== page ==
Create a Company Page

If you are looking to boost the professional power of Facebook to help build your personal brand as a graphic designer, consider creating a company page. A company page is free and easy to set up and will give you a focused account to display your work and your abilities. Whether you are looking to freelance or you simply want to share your work, a company page allows you to market your Facebook presence to a more targeted audience, versus only your friends and family. This professional account also offers the opportunity to advertise and run “Like” campaigns to boost the followers on your account.

Instagram

Display Your Work

Instagram is a powerful visual medium, which makes it the perfect platform for graphic designers to present their work in an interesting way. But be sure that displaying your work makes sense in the context of your profile.

The most effective Instagram accounts have a clear and consistent focus. Whether you’re displaying art, fashion, food, travel, etc., you will gain the strongest and most meaningful follower base with a profile that has a dedicated focus. If you’re the type of person that also wants to post about your other daily dealings, consider creating two accounts; one for your personal friends and one for your professional network.

Then, think about creating a consistent look and feel for your account. Many Instagrammers will create this consistency through the colours, filters and different types of photography and imagery styles. Figure out what type of aesthetic best portrays and compliments your personality and artistic style and keep it consistent.

Check out the talented Steven Harrington on Instagram for inspiration on how to incorporate design posts as well as snapshots of daily life in an artistic way.

Long Beach. #lbc

A post shared by Steven Harrington (@s_harrington) on

Hashtags

Draw more people to your posts using relevant and trending hashtags in your posts. While it is definitely helpful to include the more general hashtags like #art, #designer, #graphicdesign, etc., it is also good to dig a bit deeper and tap into your niche and what you are presenting. For example, include more specialized hashtags like: #animation, #motiongraphics, #3D, #typography, #calligraphy, etc.

On Instagram, you have the ability to add your hashtags in a comment below your caption. This allows you to add more hashtags and gather more power from the search tool without distracting from your message or making your post look spammy.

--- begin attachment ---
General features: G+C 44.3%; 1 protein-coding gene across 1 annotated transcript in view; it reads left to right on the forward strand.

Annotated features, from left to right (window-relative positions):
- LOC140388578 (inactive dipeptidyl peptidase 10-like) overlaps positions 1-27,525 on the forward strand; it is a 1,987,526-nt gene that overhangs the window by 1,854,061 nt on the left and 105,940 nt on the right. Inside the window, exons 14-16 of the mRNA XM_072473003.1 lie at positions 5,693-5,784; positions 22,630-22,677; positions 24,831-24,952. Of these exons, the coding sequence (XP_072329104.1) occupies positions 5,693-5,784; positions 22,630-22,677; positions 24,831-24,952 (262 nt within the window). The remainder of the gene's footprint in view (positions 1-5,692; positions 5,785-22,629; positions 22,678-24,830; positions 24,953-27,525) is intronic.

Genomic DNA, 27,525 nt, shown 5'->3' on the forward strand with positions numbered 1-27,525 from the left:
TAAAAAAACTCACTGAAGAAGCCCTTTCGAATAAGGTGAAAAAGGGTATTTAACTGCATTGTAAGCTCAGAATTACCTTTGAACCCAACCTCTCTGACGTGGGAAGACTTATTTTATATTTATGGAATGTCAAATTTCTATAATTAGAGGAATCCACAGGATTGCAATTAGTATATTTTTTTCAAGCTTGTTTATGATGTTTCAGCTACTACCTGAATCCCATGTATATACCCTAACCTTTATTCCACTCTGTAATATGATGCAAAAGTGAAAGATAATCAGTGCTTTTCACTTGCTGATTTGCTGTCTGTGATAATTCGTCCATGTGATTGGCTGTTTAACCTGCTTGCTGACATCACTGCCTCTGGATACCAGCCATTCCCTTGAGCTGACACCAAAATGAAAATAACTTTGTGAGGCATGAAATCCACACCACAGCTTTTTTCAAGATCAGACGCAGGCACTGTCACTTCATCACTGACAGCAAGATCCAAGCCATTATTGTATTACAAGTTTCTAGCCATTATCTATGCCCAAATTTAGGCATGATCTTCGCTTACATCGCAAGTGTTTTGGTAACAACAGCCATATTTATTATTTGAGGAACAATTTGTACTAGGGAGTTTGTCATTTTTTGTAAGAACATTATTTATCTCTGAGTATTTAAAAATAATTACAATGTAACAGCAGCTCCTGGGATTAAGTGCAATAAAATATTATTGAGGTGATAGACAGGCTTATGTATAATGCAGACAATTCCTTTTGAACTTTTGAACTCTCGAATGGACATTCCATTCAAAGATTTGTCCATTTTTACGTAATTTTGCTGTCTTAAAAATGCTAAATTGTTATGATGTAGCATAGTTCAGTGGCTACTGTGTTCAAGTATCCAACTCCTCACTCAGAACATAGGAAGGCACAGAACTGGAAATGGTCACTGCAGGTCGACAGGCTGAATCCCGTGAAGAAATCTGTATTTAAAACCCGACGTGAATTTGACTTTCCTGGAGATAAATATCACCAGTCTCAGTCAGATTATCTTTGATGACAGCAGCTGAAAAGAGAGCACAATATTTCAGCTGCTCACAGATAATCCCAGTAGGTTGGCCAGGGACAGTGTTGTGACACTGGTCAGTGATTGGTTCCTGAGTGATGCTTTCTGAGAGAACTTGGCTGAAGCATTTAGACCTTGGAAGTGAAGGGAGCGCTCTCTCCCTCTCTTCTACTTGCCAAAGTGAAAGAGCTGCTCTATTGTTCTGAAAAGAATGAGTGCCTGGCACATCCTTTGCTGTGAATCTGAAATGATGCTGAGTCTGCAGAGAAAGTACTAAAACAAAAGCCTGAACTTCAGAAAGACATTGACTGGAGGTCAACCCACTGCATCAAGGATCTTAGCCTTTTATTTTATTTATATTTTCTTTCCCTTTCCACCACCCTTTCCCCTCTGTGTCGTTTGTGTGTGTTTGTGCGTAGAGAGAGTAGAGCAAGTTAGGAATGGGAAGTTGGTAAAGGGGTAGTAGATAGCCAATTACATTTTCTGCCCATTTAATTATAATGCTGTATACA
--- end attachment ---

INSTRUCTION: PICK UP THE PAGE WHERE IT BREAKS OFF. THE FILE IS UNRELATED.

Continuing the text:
Dribbble

Upload Portfolio

If you’re not already on Dribbble, create an account now and build a portfolio featuring your favorite creations.

Be sure to also include relevant tags on your uploaded pieces to make them show up in search. Tags could pertain to the style of your art, like “3D” or “sketch”, or they could pertain to the audience or potential clients you are looking to attract, like “logo” or “branding”.

Check out Creative Mints on Dribbble for an example of how to create a consistent and cohesive profile. This account is focused heavily around one artistic niche, however remains interesting throughout. You can see how an account like this would gather a strong and engaged following of individuals that are drawn to this style.

Engage With Your Peers’ Work

Once you’ve shared your own portfolio, take a look around to get inspired and share your thoughts. Feel free to ask questions if you see an artist using a new technique that you’d like to try in your own work. By leaving a comment or liking someone’s post, you are spreading awareness for your own profile and building an online community of like-minded professionals.

Social Media: Networking in a Digital World

Social media is not simply a casual, socializing tool anymore. In the digital world, social media is one of the leading ways recruiters discover new talent. It allows recruiters to learn more about you and get a feel for your consistency before reaching out.

You never know who could be watching, so be mindful of what you post online and how you present it. As a graphic designer, everything you post on these platforms can be used to promote yourself and your abilities, so be creative in your approach and make every post count.


Follow Authentic Jobs on Twitter for all of our latest job postings.

Designers: Get Noticed & Get A Dream Job

Designers: Get Noticed & Get A Dream Job

There’s no way around it: the job hunt can be tough. You might get lucky and find the right fit early in your search, but for the majority of job seekers this is a long and strenuous process of applications and interviews.

Do Your Research